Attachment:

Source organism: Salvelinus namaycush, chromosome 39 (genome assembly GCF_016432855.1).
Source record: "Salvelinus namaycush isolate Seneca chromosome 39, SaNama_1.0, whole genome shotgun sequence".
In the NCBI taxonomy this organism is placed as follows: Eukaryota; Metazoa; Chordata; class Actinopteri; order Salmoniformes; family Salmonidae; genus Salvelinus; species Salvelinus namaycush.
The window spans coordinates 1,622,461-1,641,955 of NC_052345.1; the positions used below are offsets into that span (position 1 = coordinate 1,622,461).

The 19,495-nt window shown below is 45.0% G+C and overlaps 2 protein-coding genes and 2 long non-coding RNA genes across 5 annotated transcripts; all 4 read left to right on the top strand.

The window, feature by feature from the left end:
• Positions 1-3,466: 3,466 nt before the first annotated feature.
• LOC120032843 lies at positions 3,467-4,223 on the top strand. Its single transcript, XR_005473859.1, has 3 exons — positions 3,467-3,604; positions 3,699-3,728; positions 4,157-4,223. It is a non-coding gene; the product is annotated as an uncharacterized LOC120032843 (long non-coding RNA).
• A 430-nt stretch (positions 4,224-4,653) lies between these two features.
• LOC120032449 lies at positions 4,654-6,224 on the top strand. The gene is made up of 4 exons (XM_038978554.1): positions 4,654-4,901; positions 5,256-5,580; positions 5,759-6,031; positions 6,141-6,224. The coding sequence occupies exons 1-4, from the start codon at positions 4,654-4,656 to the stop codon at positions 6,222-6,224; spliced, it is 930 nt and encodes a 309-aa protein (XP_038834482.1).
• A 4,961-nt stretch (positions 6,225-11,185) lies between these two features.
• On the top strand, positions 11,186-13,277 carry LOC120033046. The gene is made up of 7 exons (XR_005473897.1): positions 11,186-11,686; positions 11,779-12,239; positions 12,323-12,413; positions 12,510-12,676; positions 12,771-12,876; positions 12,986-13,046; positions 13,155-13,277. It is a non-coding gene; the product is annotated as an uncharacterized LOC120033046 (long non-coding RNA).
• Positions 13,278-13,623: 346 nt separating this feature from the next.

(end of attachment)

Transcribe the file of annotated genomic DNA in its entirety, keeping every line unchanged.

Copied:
Source organism: Salvelinus namaycush, chromosome 39 (genome assembly GCF_016432855.1).
Source record: "Salvelinus namaycush isolate Seneca chromosome 39, SaNama_1.0, whole genome shotgun sequence".
In the NCBI taxonomy this organism is placed as follows: Eukaryota; Metazoa; Chordata; class Actinopteri; order Salmoniformes; family Salmonidae; genus Salvelinus; species Salvelinus namaycush.
The window spans coordinates 1,622,461-1,641,955 of NC_052345.1; the positions used below are offsets into that span (position 1 = coordinate 1,622,461).

The 19,495-nt window shown below is 45.0% G+C and overlaps 2 protein-coding genes and 2 long non-coding RNA genes across 5 annotated transcripts; all 4 read left to right on the top strand.

The window, feature by feature from the left end:
• Positions 1-3,466: 3,466 nt before the first annotated feature.
• LOC120032843 lies at positions 3,467-4,223 on the top strand. Its single transcript, XR_005473859.1, has 3 exons — positions 3,467-3,604; positions 3,699-3,728; positions 4,157-4,223. It is a non-coding gene; the product is annotated as an uncharacterized LOC120032843 (long non-coding RNA).
• A 430-nt stretch (positions 4,224-4,653) lies between these two features.
• LOC120032449 lies at positions 4,654-6,224 on the top strand. The gene is made up of 4 exons (XM_038978554.1): positions 4,654-4,901; positions 5,256-5,580; positions 5,759-6,031; positions 6,141-6,224. The coding sequence occupies exons 1-4, from the start codon at positions 4,654-4,656 to the stop codon at positions 6,222-6,224; spliced, it is 930 nt and encodes a 309-aa protein (XP_038834482.1).
• A 4,961-nt stretch (positions 6,225-11,185) lies between these two features.
• On the top strand, positions 11,186-13,277 carry LOC120033046. The gene is made up of 7 exons (XR_005473897.1): positions 11,186-11,686; positions 11,779-12,239; positions 12,323-12,413; positions 12,510-12,676; positions 12,771-12,876; positions 12,986-13,046; positions 13,155-13,277. It is a non-coding gene; the product is annotated as an uncharacterized LOC120033046 (long non-coding RNA).
• Positions 13,278-13,623: 346 nt separating this feature from the next.